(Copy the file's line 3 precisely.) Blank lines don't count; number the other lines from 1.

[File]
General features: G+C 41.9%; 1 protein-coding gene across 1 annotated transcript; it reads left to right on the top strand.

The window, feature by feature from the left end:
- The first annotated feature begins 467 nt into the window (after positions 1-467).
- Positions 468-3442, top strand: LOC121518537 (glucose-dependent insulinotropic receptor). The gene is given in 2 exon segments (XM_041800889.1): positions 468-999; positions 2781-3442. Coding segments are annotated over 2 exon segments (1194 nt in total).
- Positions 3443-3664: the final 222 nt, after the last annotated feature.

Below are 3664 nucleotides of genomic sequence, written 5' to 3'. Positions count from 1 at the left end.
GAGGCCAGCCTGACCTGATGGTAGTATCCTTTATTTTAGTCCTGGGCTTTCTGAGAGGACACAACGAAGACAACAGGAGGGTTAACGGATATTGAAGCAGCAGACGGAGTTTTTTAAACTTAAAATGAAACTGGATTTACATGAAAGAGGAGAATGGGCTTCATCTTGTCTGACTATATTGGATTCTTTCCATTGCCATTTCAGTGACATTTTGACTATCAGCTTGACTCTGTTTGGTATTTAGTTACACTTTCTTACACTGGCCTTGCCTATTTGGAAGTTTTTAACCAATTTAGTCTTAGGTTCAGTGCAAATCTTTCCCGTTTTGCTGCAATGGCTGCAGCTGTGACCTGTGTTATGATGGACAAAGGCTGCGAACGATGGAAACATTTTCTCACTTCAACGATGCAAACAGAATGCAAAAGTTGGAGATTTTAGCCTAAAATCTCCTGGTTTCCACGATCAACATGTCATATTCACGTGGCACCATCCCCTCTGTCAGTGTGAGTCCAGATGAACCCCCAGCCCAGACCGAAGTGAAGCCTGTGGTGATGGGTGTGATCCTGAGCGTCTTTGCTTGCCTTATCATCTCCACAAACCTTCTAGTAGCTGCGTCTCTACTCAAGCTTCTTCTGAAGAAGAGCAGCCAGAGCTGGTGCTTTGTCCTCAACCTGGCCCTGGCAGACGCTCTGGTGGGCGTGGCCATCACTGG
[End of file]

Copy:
- The first annotated feature begins 467 nt into the window (after positions 1-467).